500 mono vs 350+350 biamped

Discussion in 'Amps and Cabs [BG]' started by awaker85, Jul 16, 2008.

  1. awaker85


    Jul 15, 2008
    My basic question is which head will be louder/more powerful. I don't really understand how biamping works, and I don't really know a whole lot about ohms other than the lower the better, that every cabnit you add after one splits the ohms in half, and that you generally don't want to get below four ohm's. So that being said, what would be a better said up, as far as power goes with a Hartke 2x15xl and a Hartke 4.5xl? Either the HA5500 (500 watts mono at 4 ohms) or the Hartke HA7000 which is 700 biamped? The HA7000 also has an adjustable crossover which would be nice. Thanks!
  2. awaker85


    Jul 15, 2008
    Also, the 2x15 cab is 4ohms and the 4x10 cab is 8 ohms. Does that matter at all when you are using them together?
  3. bongomania

    bongomania Commercial User

    Oct 17, 2005
    PDX, OR
    owner, OVNIFX and OVNILabs
    You'll want to read the ohms FAQ, as actually your understanding so far is mostly wrong. I don't mean any offense by that at all, just letting you know.

    A four ohm cab plus an 8 ohm cab gets you a total load of 2.66 ohms. If your amp head says it is rated for a 4 ohm minimum, then you risk damaging it badly by running it at 2.66 ohms. There are certain amps which expert users who know exactly what they're doing can use below their rated minimum, but you should not even consider it at this point.

    Loudness and power are not just a question of wattage, but how the wattage is used. Different speaker cabs have different efficiency; EQ can affect the usage of watts; adding more speakers can often get "more loudness" out of a certain amount of wattage, but only if you have carefully considered the total ohm load, and also taking into account the effectiveness of each cab in relation to the other. Also each cab may handle power differently, resulting in different perceived loudness; and if they are not the same ohm rating they will each be sent a different amount of power, causing problems in figuring out the overall loudness you're liable to expect.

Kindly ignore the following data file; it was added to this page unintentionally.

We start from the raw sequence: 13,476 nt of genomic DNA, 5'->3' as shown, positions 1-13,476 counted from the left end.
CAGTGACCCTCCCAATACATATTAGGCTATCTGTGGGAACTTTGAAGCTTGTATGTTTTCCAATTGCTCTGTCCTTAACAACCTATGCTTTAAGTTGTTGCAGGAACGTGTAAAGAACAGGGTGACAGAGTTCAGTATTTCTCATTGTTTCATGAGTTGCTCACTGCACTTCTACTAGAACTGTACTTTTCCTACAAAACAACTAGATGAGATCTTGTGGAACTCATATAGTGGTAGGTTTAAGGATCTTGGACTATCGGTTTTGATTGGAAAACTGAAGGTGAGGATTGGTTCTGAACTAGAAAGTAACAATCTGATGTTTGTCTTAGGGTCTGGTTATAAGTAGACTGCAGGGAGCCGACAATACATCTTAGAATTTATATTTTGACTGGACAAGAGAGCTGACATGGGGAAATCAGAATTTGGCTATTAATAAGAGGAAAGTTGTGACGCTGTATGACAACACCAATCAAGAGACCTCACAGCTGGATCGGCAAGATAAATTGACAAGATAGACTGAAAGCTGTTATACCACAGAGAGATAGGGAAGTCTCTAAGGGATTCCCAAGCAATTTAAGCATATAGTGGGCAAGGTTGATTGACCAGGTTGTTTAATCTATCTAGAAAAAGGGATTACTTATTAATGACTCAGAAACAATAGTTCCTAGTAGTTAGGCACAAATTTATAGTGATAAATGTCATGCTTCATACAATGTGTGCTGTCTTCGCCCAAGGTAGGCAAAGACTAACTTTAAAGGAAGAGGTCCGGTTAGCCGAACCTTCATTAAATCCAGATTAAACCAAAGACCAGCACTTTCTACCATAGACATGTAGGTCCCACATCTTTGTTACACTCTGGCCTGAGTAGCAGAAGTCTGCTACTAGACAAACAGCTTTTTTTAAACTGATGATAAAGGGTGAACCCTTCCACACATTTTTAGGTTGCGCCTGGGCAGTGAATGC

IOW don't use those two cabs together unless (a) you get an amp head which is safe to run as low as 2 ohms, and (b) you understand and are OK with each cab getting a very different amount of power.
  4. awaker85


    Jul 15, 2008
    Thanks for your help.

    Here's a quote I got from Hartke's owners manual. "When two speakers are wired in Parallel the total impedence is cut in half and when two speakers are wired in Series the total impedence is the sum of the speakers individual impedance."

    Does that mean if I ran it in Parallel it would be below 4ohms but if i ran it in series it would be like 12 ohms. And if that is true would that be alright to use with a head that can do 4ohm minimum? Also, what is biamping, and what affect does that have on ohms?
  5. Jaco who?

    Jaco who?

    May 20, 2008
    If the Hartke owners manual really does say that, the person responsible for writing it should be forced to read this section of the ohms FAQ above: